Out in Front
Updates from the MSPP School Psychology Program
Lifelong Learning as a School Psychologist
Jenny Duncan, Class of 2013
It is hard to believe I can already say that I have a career that I am happy with. I mean, how many people can say that, even after a lifetime of work? I owe great thanks to MSPP for preparing me for, and helping me secure, this job. I am not just talking about the comprehensive training we received in assessment, report writing and child development. I am also talking about the way that the school pushes you to be your best self through self-reflection, self-evaluation, and scaffolding. Just when I had thought I had reached a goal, MSPP faculty was right there with the next step to prepare me even better. More and more, I am seeing the purpose in every small aspect of our training. The faculty, who are all practitioners, knew what kind of training we would need because they actually work in the field. As a result of the training I received at MSPP, I can not only say that I am a better school psychologist, but a better person.
Even after graduation, MSPP offers lots of Continuing Education opportunities aimed at increasing knowledge and effectiveness in your career. One of the Continuing Education opportunities I decided to participate in is a Clinical Supervision group for practicing school psychologists. One purpose of this biweekly, two year-long program is to provide the necessary supervision to become a Licensed Educational Psychologist (LEP), which allows you to practice independently (outside the school setting). However, the main reason why I signed up is because I wanted to continue to receive regular support and advice from other school psychologists during my early career. I find this supervision to be invaluable because I often find myself having unique questions in my job that only experienced school psychologists can answer. Through the group, I have learned a lot to help me with manage job challenges—including, how to keep from being taken advantage of as a new hire. Learning is lifelong in this profession. I hope to increase my confidence as a school psychologist through this group and other continuing education opportunities that MSPP has to offer.
Another Alum Heard From
The Fall 2013 issue of Rapport, the MSPP newsletter, features an interview with Jenny's former classmate and recent MA/CAGS graduate, Erika Johnson. You can read the article online here.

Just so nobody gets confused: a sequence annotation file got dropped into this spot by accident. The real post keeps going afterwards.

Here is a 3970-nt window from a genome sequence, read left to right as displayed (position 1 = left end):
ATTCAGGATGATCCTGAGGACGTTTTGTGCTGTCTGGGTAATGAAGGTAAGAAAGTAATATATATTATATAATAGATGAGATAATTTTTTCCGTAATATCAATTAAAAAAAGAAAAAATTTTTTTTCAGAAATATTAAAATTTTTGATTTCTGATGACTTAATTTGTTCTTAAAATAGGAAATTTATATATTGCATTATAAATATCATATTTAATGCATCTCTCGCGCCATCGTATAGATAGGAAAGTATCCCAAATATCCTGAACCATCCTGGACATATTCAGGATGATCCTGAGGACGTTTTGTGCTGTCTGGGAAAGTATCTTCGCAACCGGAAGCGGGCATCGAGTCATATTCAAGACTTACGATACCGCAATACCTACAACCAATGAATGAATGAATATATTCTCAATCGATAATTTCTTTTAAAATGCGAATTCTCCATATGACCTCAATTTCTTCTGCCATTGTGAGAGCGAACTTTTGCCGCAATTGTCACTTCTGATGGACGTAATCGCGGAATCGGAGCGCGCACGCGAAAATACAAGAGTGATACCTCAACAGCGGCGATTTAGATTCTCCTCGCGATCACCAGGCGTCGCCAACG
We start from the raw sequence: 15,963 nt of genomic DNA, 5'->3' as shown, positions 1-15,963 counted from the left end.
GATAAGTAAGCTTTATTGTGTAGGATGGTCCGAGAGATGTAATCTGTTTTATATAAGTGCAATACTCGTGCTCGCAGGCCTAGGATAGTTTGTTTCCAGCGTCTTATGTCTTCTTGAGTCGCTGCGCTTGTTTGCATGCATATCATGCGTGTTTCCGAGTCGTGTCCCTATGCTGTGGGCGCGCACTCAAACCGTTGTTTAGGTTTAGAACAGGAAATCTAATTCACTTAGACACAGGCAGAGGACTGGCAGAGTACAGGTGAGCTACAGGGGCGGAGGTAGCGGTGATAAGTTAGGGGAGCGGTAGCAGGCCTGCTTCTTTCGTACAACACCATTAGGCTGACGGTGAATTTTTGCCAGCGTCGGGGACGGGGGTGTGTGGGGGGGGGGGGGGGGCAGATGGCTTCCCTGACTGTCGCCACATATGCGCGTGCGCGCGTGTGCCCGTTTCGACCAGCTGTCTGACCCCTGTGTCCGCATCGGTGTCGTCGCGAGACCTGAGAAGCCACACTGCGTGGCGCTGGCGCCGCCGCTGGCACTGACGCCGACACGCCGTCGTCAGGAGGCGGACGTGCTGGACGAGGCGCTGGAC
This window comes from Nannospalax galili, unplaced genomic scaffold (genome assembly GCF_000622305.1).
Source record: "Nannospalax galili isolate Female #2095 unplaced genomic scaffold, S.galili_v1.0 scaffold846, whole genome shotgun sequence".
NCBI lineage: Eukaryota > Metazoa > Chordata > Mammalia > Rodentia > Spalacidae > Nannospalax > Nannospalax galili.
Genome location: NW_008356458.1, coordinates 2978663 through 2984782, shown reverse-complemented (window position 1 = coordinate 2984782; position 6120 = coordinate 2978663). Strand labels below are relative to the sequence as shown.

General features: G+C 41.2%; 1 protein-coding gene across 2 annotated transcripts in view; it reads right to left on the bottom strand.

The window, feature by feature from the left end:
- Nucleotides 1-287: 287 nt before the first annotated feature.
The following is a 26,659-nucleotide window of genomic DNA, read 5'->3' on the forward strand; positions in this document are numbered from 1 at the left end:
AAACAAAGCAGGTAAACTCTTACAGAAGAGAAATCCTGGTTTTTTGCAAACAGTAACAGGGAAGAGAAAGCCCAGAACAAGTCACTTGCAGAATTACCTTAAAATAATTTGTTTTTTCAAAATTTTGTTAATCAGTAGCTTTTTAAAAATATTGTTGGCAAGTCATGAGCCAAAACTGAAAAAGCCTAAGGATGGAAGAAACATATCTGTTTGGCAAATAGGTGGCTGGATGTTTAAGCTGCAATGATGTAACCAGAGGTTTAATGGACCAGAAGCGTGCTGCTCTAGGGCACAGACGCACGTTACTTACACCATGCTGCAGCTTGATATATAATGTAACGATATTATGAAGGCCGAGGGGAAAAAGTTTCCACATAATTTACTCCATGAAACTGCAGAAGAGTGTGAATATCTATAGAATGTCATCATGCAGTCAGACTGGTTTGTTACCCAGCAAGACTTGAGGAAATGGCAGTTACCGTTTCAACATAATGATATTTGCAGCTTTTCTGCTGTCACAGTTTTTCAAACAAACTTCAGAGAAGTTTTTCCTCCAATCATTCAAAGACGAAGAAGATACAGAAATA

Our Annual Holiday Event: Make Like a Platypus
Shelby Marscher, Year 3 MA/CAGS/PsyD Student
Everybody likes free food, especially when it's pizza. What makes it even better is the company you're with. Rather thoughtfully, our Department's annual holiday event is in January, when we've had a chance to recover from Fall semester and the December holidays. There were hugs and handshakes as Year 1, Year 2, Year 3, PsyD students and alumni mingled with faculty for a varied program, which even included a contest to name the School Psychology Program mascot. (I voted for the platy…. platypuses? Platypi?).
A panel representing a wide spectrum of experiences in the field spoke to the crowd about their satisfaction on the job. What was repeated in many different ways is a big thing that makes our job great and that makes us great at our jobs: that we take initiative to make the job what we want. As school psychologists, even a neophyte like me (yes, that was my position on the panel!) recognizes that above all else, we are flexible. We wear many different hats and provide support to a myriad of clients that can take on many different forms. We are like the cool platypus: hard to categorize, a heady combination of many different skills and pieces, yet one complete and evolved being. Also, we are undeniably cool.
As such creatures, it is important that we stay ahead of the curve on many fronts. Most anything can affect our day to day experiences, from the clear impact of the tragedy at Sandy Hook, to the less obvious downturns in the stock market causing an increase in the stress level of our children's homes. How do we stay abreast of all of these things, let alone distill them into manageable and applicable information? We help each other, of course. And resources are vital: the NASP Communiqué, blogs and news outlets, even Out In Front. It's all part of what we do to make this job our own.